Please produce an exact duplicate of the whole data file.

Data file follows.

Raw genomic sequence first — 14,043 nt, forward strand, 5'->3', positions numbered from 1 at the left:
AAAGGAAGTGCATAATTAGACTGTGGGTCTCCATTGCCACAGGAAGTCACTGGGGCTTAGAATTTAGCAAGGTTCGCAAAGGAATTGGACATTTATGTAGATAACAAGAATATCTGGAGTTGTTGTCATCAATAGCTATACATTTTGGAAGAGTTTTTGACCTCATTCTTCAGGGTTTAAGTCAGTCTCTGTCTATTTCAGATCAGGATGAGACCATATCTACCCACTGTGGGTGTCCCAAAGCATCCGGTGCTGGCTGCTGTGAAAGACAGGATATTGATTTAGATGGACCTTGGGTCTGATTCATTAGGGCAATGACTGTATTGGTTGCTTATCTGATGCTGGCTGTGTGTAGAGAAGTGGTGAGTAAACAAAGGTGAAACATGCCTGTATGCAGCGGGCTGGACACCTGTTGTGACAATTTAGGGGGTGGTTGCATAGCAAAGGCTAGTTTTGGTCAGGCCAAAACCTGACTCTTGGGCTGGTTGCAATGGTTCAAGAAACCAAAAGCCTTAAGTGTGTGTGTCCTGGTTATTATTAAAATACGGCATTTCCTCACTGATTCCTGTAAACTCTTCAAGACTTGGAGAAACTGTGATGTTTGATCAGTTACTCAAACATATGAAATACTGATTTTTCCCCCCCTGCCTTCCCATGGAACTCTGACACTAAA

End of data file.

Raw genomic sequence first — 14,043 nt, forward strand, 5'->3', positions numbered from 1 at the left:
AAAGGAAGTGCATAATTAGACTGTGGGTCTCCATTGCCACAGGAAGTCACTGGGGCTTAGAATTTAGCAAGGTTCGCAAAGGAATTGGACATTTATGTAGATAACAAGAATATCTGGAGTTGTTGTCATCAATAGCTATACATTTTGGAAGAGTTTTTGACCTCATTCTTCAGGGTTTAAGTCAGTCTCTGTCTATTTCAGATCAGGATGAGACCATATCTACCCACTGTGGGTGTCCCAAAGCATCCGGTGCTGGCTGCTGTGAAAGACAGGATATTGATTTAGATGGACCTTGGGTCTGATTCATTAGGGCAATGACTGTATTGGTTGCTTATCTGATGCTGGCTGTGTGTAGAGAAGTGGTGAGTAAACAAAGGTGAAACATGCCTGTATGCAGCGGGCTGGACACCTGTTGTGACAATTTAGGGGGTGGTTGCATAGCAAAGGCTAGTTTTGGTCAGGCCAAAACCTGACTCTTGGGCTGGTTGCAATGGTTCAAGAAACCAAAAGCCTTAAGTGTGTGTGTCCTGGTTATTATTAAAATACGGCATTTCCTCACTGATTCCTGTAAACTCTTCAAGACTTGGAGAAACTGTGATGTTTGATCAGTTACTCAAACATATGAAATACTGATTTTTCCCCCCCTGCCTTCCCATGGAACTCTGACACTAAA